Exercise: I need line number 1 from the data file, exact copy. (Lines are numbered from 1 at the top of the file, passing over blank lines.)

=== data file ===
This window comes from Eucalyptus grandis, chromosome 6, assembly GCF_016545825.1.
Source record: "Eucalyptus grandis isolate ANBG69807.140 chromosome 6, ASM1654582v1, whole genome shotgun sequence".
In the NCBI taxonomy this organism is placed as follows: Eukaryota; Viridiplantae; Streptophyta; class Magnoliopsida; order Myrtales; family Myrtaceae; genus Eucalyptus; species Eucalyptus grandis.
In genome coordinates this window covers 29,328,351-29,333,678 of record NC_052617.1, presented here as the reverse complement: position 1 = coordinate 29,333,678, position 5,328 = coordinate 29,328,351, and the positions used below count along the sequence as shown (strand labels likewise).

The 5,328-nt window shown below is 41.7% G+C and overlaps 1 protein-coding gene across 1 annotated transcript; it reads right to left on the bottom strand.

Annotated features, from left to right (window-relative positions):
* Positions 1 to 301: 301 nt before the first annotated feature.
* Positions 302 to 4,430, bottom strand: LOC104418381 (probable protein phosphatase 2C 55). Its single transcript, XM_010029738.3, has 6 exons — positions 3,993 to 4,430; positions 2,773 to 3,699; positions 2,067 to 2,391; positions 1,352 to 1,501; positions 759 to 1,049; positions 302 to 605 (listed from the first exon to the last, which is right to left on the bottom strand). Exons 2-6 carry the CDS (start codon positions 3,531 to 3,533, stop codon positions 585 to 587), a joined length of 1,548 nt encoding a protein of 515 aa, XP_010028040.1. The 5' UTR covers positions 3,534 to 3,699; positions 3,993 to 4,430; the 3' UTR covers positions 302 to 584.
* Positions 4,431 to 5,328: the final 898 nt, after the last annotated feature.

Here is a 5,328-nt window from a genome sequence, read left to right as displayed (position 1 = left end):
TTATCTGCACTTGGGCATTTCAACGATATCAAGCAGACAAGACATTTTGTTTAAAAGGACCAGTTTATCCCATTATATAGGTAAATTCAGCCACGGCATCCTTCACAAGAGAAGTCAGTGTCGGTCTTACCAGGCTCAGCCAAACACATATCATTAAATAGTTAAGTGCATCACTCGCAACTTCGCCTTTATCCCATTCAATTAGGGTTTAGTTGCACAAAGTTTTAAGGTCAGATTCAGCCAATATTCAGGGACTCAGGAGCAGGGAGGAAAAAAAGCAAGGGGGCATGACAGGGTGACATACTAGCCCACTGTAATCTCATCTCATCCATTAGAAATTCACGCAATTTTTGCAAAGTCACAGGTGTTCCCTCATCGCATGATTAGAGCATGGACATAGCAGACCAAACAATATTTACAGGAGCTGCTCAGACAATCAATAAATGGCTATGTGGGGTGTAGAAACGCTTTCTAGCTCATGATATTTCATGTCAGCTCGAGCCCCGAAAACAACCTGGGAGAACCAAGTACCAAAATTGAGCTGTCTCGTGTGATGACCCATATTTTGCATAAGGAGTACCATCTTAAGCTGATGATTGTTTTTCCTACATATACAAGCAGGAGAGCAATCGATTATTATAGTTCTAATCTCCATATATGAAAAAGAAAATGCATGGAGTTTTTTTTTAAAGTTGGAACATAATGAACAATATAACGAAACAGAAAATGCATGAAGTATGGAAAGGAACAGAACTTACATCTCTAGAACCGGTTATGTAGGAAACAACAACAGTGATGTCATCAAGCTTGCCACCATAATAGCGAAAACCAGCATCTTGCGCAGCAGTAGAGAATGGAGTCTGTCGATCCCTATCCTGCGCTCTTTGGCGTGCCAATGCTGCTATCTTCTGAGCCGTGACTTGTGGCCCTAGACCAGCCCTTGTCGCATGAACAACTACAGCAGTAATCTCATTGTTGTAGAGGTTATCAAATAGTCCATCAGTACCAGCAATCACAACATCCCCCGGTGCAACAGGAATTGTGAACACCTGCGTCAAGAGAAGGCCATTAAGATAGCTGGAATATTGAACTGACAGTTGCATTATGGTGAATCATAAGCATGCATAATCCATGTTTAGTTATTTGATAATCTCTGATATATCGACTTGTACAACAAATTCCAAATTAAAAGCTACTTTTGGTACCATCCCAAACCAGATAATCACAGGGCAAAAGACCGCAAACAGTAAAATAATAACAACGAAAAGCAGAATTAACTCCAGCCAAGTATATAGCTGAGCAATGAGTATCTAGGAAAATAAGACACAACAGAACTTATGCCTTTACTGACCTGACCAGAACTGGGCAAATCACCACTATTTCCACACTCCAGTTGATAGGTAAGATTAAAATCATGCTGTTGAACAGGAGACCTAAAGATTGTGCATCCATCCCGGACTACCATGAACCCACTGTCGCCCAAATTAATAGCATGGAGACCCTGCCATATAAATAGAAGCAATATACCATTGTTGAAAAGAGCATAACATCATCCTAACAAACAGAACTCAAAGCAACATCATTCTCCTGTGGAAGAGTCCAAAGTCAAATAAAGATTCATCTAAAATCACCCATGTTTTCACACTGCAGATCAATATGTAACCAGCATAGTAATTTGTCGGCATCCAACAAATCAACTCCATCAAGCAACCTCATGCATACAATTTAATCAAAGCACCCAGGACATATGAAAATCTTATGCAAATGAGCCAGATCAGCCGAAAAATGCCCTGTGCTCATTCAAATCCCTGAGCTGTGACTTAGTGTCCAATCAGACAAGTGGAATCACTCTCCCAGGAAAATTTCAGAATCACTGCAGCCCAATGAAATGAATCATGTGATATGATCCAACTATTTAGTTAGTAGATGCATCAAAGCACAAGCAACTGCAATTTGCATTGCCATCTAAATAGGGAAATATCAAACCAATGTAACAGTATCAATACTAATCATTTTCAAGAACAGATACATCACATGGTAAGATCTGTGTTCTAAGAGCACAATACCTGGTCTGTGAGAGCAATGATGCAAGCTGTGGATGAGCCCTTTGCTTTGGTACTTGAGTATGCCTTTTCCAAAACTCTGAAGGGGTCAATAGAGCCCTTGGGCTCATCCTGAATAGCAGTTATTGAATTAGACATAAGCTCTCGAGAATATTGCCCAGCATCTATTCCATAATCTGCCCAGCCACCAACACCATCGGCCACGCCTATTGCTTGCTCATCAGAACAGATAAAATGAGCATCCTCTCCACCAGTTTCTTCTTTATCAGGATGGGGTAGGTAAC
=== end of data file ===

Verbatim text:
This window comes from Eucalyptus grandis, chromosome 6, assembly GCF_016545825.1.